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What movies did you watch this weekend?

Tol Eressea

Nov 5 2012, 2:50pm

Post #1 of 19 (265 views)
What movies did you watch this weekend? Can't Post

Tell us about them here!

"The Hobbits bowed low. 'Most gracious host', said Frodo, 'It was said to me by Elrond Half-Elven that I should find friendship upon the way, secret and unlooked for. Certainly I have found no such friendship as you have shown. To have found it turns evil to great good."


Nov 5 2012, 4:12pm

Post #2 of 19 (193 views)
Skyfall [In reply to] Can't Post

The best bond that Daniel Craig has done and one of, if not the best bond of all. Really enjoyed it. Classic bond but for the 21st century. Loved the last act being played out all in the UK rather than hopping around the globe. Javier Bardem was brilliantly cast and had a great story behind him. Judi Dench was as good as ever and have a much greater role in this film.

I would recommend it to anyone who likes the previous bond films or bond type movies. I am surprised more people from the UK on here haven't seen it/posted about it. I think the previous movies went away somewhat from what makes bond, bond. This film goes back to that a bit - hence me calling it classic bond, though i imagine some will think it still has some way to go to get there. For me personally i am glad where it is and dont want it to go back to the camp, roger moore bond or sci-fi gadgets of the world is not enough etc. It was a darker, more character driven film than previous bonds and normally he is out to save the world - not so much this time. Some will not like this, for me i felt it made bond more interesting and human - a better film. I do like the Bourne movies and i feel this bond more than others was replicating Bourne, again if you are a classic bond fan it may not be to your liking, though compared to QoS im sure everyone will be happy!

Currently got a very high rating of 85/100 metascore and an average of 8.2/10 on imdb and 91% on Rotten Tomatoes (may vary depending on which country you are in).

I am really interested to see where they go with Bond from here as they made frequent referrences to Bond being old, over the hill - not passing physical test, emotional etc. Can't wait!

Superuser / Moderator

Nov 5 2012, 6:24pm

Post #3 of 19 (161 views)
Four Lions. [In reply to] Can't Post

I loved this in the cinema and laughed nearly all the way through, but it doesn't hold up on a second viewing. Not one giggle was to be had. Unsure

Celebrimbor: "Pretty rings..."
Dwarves: "Pretty rings..."
Men: "Pretty rings..."
Sauron: "Mine's better."

"Ah, how ironic, the addictive qualities of Sauronís master weapon led to its own destruction. Which just goes to show, kids - if you want two small and noble souls to succeed on a mission of dire importance... send an evil-minded beggar with them too." - Gandalf's Diaries, final par, by Ufthak.

Ataahua's stories

Aunt Dora Baggins

Nov 5 2012, 6:46pm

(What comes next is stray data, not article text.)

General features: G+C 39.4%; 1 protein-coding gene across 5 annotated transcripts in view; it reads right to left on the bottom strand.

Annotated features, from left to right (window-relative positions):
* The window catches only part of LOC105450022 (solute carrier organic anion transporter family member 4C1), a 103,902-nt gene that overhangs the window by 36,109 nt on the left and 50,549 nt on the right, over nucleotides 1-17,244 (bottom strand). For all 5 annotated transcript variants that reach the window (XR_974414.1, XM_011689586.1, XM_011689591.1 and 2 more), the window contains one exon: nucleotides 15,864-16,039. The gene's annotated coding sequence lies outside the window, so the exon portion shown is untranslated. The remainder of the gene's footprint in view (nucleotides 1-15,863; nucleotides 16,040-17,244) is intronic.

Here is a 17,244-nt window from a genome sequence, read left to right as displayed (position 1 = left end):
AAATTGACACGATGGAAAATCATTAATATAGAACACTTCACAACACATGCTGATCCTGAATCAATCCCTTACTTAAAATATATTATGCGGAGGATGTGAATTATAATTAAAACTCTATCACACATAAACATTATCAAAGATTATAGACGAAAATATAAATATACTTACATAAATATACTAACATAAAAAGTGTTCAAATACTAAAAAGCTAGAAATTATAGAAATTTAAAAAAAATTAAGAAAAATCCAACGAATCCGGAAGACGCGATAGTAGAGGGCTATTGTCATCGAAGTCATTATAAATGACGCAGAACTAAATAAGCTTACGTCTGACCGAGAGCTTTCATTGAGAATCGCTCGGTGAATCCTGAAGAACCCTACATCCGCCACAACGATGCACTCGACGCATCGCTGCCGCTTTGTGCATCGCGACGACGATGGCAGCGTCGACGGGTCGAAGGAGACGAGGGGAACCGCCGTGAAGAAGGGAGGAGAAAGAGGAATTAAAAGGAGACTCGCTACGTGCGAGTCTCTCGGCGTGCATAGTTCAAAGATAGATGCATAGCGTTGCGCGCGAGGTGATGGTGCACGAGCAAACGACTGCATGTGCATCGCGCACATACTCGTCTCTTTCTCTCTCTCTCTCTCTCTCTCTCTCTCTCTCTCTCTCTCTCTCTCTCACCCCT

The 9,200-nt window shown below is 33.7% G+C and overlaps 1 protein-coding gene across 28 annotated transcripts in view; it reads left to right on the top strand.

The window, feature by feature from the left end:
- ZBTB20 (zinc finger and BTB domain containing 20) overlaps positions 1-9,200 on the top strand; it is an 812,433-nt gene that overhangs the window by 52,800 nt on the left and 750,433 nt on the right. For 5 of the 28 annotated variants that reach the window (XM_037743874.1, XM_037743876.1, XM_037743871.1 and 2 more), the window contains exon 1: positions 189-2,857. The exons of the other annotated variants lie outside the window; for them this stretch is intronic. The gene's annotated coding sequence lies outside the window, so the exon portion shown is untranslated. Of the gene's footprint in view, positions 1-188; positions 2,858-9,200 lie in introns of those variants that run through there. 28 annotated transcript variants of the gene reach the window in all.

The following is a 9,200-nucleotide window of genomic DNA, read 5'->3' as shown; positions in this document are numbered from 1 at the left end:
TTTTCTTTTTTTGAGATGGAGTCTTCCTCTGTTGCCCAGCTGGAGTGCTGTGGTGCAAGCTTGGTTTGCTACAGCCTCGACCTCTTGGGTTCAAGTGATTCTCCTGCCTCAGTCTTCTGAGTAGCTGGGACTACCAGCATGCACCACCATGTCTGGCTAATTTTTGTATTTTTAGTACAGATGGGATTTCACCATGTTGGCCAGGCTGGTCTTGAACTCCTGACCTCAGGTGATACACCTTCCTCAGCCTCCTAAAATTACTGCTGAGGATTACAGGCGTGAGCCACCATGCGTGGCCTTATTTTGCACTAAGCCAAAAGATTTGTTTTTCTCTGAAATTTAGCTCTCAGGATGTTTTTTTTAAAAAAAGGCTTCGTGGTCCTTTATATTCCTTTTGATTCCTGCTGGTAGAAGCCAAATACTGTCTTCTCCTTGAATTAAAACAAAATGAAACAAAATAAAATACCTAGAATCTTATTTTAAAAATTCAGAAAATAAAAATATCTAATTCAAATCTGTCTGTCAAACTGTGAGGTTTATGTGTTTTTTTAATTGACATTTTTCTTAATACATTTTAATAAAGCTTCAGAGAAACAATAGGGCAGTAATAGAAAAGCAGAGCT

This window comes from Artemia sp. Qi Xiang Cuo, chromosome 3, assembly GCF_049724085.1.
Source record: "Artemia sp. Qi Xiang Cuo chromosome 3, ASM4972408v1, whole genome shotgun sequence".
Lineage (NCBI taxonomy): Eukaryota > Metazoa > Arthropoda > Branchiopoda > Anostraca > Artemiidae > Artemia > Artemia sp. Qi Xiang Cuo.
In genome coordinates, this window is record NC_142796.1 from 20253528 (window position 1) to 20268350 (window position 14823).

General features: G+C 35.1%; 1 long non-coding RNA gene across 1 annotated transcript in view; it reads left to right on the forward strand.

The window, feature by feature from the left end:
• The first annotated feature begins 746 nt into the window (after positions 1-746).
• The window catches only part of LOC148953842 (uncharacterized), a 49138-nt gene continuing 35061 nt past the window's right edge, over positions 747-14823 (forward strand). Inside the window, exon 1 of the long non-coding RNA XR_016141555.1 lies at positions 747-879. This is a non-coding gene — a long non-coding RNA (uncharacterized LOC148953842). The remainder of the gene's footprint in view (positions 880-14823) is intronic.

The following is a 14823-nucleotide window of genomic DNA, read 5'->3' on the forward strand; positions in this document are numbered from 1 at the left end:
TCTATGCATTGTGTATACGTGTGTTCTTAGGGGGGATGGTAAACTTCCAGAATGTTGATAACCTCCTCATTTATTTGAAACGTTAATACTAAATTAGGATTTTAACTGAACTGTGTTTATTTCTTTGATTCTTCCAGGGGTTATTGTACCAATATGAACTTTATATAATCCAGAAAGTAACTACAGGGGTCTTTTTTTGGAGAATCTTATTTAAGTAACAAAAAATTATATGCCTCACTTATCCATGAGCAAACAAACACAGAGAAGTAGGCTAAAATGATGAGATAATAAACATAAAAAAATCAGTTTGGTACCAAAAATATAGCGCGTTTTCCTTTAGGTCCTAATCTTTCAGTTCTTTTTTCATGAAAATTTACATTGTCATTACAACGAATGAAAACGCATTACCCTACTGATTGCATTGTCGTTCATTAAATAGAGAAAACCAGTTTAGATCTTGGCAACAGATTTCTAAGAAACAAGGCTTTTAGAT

Post #4 of 19 (213 views)
Cloud Atlas [In reply to] Can't Post

My husband dragged me to this one, neither one of us knowing much about it before. Our grown daughter went with us. They liked it more than I did.

The plot involves six stories woven together with a reincarnation thread. It reminded me a lot of Inception, where you have to try to keep all the plots straight in your head all at once. (I didn't like that one much either.)

It was very well done and visually pretty, and I liked the cleverness of having the same actors playing so many different roles. And I liked the gender-bending and race-bending. (Hugo weaving plays a woman in one story, and an Asian man in another. My daughter couldn't decide if having him play an Asian man was offensive, after all the FuManchu-type movies that have been made. But then an Asian woman played a freckled redhead in one of the plots, so it balanced out.)

But I really couldn't get into the stories much. There were so many of them, and they were so different in tone, and so many of them were so depressing. And the one that was supposed to be comic relief depressed me most of all, because of a family situation (it involved an escape from a nursing home, and we're dealing with an elderly relative with dementia who has to be kept in a secured facility, which makes me really sad.)

That said, there were a few scenes I liked a lot. My favorite one involved a lot of broken dishes.

"For DORA BAGGINS in memory of a LONG correspondence, with love from Bilbo; on a large wastebasket. Dora was Drogo's sister, and the eldest surviving female relative of Bilbo and Frodo; she was ninety-nine, and had written reams of good advice for more than half a century."
"A Chance Meeting at Rivendell" and other stories

leleni at hotmail dot com

(This post was edited by Aunt Dora Baggins on Nov 5 2012, 6:49pm)

Tol Eressea

Nov 5 2012, 8:58pm

Post #5 of 19 (176 views)
Mirror, Mirror [In reply to] Can't Post

Oddly enough, this recent movie was streamable on Netflix. That's a rare-enough occurrence for a movie that I've heard of that we jumped at the chance for a family movie night.